Threaded Social Club's: How to Vintage Shop the Right Way

Threaded Social Club's: How to Vintage Shop the Right Way

It's interesting to think that 56 million women bought second hand clothing in 2018. Fast fashion culture has long been the model for consumerism in the U.S. so it's a little mind boggling that such a huge chunk of the population is finding some of their clothes via resale stores. It's amazing actually. Threaded Social Club is in the business of buying gently worn clothes and giving them a new life. There is a hopeful feeling that comes with finding a real gem amongst the rubble. Shopping for vintage items is genuinely exciting but it is time consuming. It’s not as easy as seeing something cute and buying it and just because you find something great at Goodwill doesn’t mean its vintage. Have you ever wondered what vintage actually means and how to identify clothes that are genuinely vintage? A lot of lifestyle or fashion bloggers and influencers are using this trendy term to classify clothes that are not actually vintage. And well, not everything in our catalogue is a rare find either (that is always stated), we are always learning new ways to identify vintage clothing. We are still learning new things about vintage shopping, but we wanted to let you in on the secrets to our great finds. You definitely don’t want to get duped especially when buying online. It's more common than you think. Continue on to read some insights on how to vintage shop the right way. 

The average shopper might love the comfortability of the mall or a shopping center but for the vintage-hunter our playground is literally everywhere else. That's the bins, Goodwill, Ark, garage sales, storage lockers, all places resale. Even if you're a novice vintage-er there are some blatant indicators such as clothing style that immediately tell you the clothes era. 


The Smell goes a long way. Yeah your going A.C.E Ventura on the clothes case! Sniff those clothes because a strong musty scent is a good indicator an item has been stored away for a while. If you get a whiff of the pitts then you might want to re-analyze. 


The great thing about hindsight is the fact that you can reflect on everything. Each decade has distinct fashion characteristics and for avid vintage shoppers they know the difference between a flapper dress and a pair of bell bottom pants. To go through each style would be a blog in of of itself so just do a little brushing up before you roll out. Maybe we should do a blog about this?! What do you think? Comment below. But if it doesn’t look like it came from Forever 21, then you're probably right it didn't.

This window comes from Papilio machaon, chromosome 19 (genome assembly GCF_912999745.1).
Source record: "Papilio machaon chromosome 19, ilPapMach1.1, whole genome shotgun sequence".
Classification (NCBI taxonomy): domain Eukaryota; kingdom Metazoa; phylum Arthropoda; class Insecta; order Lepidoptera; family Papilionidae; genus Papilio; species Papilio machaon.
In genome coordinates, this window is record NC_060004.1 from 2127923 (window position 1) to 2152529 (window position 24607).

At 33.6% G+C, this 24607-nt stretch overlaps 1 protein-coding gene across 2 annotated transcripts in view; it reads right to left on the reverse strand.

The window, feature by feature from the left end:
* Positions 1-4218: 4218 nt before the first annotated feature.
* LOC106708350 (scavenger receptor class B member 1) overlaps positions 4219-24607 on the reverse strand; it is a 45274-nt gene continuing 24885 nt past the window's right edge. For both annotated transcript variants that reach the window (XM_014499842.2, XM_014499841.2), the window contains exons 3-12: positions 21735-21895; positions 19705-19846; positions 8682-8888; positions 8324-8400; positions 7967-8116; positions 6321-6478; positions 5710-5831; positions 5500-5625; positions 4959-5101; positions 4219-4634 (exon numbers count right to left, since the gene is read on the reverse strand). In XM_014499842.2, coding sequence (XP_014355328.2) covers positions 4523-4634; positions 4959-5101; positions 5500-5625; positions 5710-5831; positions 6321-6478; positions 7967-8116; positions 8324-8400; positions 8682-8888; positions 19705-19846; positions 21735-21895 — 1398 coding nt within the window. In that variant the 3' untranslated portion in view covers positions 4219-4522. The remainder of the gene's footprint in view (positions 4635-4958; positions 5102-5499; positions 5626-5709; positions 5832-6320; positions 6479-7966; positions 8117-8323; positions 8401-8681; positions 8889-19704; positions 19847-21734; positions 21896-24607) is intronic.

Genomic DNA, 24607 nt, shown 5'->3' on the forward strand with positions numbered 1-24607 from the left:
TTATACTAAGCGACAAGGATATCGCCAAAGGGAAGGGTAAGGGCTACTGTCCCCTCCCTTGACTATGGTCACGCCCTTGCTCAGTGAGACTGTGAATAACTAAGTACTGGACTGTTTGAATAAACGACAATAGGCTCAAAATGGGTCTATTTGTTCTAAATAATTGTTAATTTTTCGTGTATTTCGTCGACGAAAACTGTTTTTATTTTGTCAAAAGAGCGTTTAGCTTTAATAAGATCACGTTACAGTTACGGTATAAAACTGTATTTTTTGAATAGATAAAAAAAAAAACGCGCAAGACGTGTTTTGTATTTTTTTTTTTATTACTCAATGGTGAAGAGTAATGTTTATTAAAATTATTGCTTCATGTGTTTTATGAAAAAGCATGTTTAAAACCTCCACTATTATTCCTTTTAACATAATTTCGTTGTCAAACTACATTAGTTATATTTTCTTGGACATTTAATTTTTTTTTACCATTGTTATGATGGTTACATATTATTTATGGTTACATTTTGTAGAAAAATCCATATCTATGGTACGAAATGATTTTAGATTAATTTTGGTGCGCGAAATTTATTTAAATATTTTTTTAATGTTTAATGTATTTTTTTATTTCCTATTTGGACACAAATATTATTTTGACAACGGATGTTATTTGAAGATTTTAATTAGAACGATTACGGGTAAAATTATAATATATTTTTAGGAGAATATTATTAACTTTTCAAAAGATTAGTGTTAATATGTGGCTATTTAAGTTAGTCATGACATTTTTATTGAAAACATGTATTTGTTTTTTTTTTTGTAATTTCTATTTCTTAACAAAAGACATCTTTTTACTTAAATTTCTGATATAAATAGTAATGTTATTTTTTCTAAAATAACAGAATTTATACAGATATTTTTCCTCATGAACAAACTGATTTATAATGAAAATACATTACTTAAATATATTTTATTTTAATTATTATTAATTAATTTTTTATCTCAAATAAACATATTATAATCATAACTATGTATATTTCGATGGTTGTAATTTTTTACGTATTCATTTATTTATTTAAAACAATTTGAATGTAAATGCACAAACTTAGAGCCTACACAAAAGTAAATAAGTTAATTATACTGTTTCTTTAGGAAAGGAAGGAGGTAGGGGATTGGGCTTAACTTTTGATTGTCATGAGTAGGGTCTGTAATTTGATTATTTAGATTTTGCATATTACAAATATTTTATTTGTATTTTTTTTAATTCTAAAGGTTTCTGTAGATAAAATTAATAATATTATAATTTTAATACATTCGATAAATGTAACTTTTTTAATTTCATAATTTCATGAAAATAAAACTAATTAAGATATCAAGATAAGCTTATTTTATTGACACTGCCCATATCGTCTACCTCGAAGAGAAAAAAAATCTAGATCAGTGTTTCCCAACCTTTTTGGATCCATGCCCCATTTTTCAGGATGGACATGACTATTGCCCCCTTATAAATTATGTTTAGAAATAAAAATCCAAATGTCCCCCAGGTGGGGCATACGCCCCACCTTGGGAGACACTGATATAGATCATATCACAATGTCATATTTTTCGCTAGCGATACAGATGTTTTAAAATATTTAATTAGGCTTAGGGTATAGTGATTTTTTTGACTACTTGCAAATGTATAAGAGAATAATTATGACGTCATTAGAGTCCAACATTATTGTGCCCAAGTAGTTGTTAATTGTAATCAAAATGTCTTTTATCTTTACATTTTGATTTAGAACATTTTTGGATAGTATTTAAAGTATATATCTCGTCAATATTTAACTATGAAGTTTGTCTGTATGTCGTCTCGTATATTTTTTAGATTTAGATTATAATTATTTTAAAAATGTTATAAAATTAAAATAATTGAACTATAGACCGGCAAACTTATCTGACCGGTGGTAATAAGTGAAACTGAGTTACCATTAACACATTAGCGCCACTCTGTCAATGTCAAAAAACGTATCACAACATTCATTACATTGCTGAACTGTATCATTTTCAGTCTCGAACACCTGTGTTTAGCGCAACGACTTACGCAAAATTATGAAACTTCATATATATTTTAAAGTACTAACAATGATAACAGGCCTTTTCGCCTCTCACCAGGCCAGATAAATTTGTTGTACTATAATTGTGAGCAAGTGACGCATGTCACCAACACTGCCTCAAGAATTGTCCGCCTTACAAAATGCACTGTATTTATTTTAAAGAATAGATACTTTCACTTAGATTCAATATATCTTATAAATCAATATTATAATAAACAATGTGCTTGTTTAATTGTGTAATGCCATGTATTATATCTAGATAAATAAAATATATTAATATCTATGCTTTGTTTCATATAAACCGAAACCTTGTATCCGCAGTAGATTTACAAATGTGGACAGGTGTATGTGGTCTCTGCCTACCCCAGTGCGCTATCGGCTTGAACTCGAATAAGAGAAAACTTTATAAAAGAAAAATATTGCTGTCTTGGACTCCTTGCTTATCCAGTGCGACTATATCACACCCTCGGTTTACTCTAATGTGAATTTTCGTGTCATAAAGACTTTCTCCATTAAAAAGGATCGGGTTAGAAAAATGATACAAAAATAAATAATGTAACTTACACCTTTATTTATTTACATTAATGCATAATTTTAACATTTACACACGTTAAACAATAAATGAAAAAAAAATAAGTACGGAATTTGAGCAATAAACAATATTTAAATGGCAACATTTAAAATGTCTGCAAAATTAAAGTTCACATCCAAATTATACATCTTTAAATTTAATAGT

Shoulder pads

Anyone remember that show Dynasty? Yeah, those shoulders could literally cut someone (they probably did!). You will know if the sweater, or shirt is vintage if it has shoulder pads and your rocking a football-esque vibe. 



Check the tags. Not only will the brand be a great indication of the time period but the actual condition of the tag is important. Here are a few things to look out for concerning the tag.


Nowadays many clothing tags are minimal if not printed onto the actual cloth. If a white tag has a yellow tinge that could be a great clue as to its age. Also, if the writing on the tag is barely legible, its vintage. 


If you are already a thrifter you might have caught on to the funky fonts that many brands used in the past. Today many brands have opted for a modern san serif font and a basic black and white color scheme. 

Multiple Tags

Vintage clothing, especially women clothing, will have a cluster of worn looking tags most often in a variety of fonts and colors. 


Stitching is important. Although some brands do still single stitch, if a shirt has a single lining of stitching that is an indicator it's vintage. If you're unfamiliar as to what single stitching is, refer to the image above but essentially it is. 

Then there are some not so obvious indicators of vintage finds such as sizing. 


 If the shirt is small but the actual shirt looks extra tiny it's ok. Vintage clothing not only has shrunk through time but also size guides in the 20s are extraordinarily smaller than by today's standards. 


This one evaded us as well. Little did we know the zipper’s history is also a clue. So apparently the 80s loved, loved to showcase their zippers on dresses and clothes. If you notice, today we hardly see the zipper on the outside of the dress. Also, if the item seems to have a metal zipper it is probably authentic via pre 70s. Most stuff after the 70s was made with plastic zippers. 

If you're a vintage-er then please share with us some of your vintage tips below! And let us know if these tips helped you out at all. Till next time.

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